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Dr. Drew Pinky Interview with Dr. Harry Krop I`m joined by Harry Krop.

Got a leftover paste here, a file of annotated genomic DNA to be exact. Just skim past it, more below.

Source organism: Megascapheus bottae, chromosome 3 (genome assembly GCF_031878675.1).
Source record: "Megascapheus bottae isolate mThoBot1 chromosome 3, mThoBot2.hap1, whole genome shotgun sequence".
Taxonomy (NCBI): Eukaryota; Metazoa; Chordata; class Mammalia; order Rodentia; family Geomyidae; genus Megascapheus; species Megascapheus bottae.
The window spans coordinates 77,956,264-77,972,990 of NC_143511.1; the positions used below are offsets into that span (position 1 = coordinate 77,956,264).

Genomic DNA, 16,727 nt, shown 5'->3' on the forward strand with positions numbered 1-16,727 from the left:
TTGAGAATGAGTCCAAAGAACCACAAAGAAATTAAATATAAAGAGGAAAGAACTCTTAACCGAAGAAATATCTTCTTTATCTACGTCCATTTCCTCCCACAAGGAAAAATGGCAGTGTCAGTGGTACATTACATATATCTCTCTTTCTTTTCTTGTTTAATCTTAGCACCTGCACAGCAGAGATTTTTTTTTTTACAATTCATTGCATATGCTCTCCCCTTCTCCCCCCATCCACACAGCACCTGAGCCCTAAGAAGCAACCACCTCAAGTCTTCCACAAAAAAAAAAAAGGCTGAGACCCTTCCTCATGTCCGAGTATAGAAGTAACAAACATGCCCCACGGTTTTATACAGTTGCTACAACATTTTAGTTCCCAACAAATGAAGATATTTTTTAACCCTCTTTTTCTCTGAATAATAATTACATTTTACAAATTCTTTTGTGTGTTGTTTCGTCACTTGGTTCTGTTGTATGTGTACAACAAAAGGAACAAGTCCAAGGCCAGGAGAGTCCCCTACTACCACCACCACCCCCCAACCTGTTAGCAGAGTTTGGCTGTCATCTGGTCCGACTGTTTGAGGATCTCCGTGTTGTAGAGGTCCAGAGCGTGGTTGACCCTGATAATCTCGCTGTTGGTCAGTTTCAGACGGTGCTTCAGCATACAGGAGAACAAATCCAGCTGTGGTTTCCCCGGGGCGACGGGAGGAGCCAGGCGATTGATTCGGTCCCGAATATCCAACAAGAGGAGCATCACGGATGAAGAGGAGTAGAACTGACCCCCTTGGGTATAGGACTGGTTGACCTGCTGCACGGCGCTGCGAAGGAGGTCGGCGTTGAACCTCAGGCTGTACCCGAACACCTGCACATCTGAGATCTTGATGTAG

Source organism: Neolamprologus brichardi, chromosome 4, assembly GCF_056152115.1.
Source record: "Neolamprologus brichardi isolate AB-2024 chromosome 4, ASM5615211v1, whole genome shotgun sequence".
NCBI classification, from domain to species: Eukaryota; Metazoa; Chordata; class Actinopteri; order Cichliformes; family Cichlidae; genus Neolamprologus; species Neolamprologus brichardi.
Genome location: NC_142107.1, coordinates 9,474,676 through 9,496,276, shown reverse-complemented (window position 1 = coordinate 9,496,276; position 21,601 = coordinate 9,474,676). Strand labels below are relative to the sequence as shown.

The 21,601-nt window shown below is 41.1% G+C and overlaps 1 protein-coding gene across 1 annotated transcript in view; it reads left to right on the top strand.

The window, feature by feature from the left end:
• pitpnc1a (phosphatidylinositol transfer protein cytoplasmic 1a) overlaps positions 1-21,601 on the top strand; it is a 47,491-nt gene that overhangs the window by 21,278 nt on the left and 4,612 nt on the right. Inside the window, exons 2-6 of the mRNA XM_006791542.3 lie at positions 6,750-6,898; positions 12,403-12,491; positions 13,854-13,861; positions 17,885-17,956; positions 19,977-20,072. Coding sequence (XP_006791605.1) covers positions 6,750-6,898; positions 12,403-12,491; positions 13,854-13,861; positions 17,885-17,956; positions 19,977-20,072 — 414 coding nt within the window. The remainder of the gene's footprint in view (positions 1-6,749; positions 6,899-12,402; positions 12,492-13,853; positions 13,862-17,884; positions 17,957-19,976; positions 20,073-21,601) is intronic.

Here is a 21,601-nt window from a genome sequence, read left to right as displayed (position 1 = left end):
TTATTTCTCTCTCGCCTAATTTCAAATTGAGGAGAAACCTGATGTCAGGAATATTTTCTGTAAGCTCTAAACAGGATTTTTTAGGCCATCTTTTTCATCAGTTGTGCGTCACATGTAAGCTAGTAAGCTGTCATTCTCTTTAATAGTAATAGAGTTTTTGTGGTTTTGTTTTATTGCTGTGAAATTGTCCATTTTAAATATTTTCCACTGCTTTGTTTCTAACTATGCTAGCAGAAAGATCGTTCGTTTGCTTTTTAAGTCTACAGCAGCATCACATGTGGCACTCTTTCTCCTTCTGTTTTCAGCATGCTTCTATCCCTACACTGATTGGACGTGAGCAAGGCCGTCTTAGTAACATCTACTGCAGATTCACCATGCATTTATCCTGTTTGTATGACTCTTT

He is a forensic psychologist who actually evaluated Casey Anthony and spent 20 hours with her in five or six visits. Dr. Krop, thank you for visiting us. So Casey did not testify in her own trial. And there was questions about her competency. Let me just throw up one question to start with. Do you believe that she had significant mental illness? DR. HARRY KROP, PSYCHOLOGIST, EVALUATED CASEY ANTHONY: I do not believe -- based on all of my interactions with her, as well as the psychological testing, I don`t believe that she has any diagnosable mental illness. She has always been competent to proceed from the initial stages of my involvement, all the way through to the end of the trial. PINSKY: OK. For my viewers, I want to try to break this down a little bit, because we throw around a lot of terms that we use with great accuracy that the general public may not understand exactly what we`re talking about. Let`s talk about what we mean when we say mental illness. What are we saying then? KROP: Well, when I`m referring to mental illness, I`m referring to a psychiatric or a psychological disorder. A person must meet certain behavioral criteria to be actually diagnosed with a mental illness. It doesn`t mean -PINSKY: OK. And Dr. Krop, I`m going to interrupt you. Do you mean - - now, this is two clinicians talking here. I`ll explain what I mean in a second. Do you mean Axis I diagnoses, or are you including Axis II in that? KROP: For Casey, I am including both Axis I and Axis II. And one of the reasons that she -PINSKY: OK. So what -- I`m going to say for the public, what he and I are talking about, Axis I are diagnoses like depression and anxiety disorders and psychotic illnesses, people who have thought disorders. They believe they are Napoleon, that kind of thing. Axis II is really what we have been talking about with Casey, which is chronic behavioral disturbances, lying, interpersonal chaos. It`s hard for me, Dr. Krop, to understand how she could not have an Axis II diagnosis. KROP: I understand how that`s difficult both for you, as well as the public, to believe that she doesn`t have an Axis II disorder. I have seen on your show, as well as some of the other shows on your network, individuals coming on and making references to her as either a psychopath or a sociopath. One of the reasons that Casey actually authorized me to go public with the results of my evaluation was because she wanted it to known to the public, both the good and the bad of Casey. But I think Casey feels that - - and for obvious reasons -- that the public has really only seen part of who Casey Anthony really is. PINSKY: All right. So let me ask another question. So she may not have a diagnosable disorder with Axis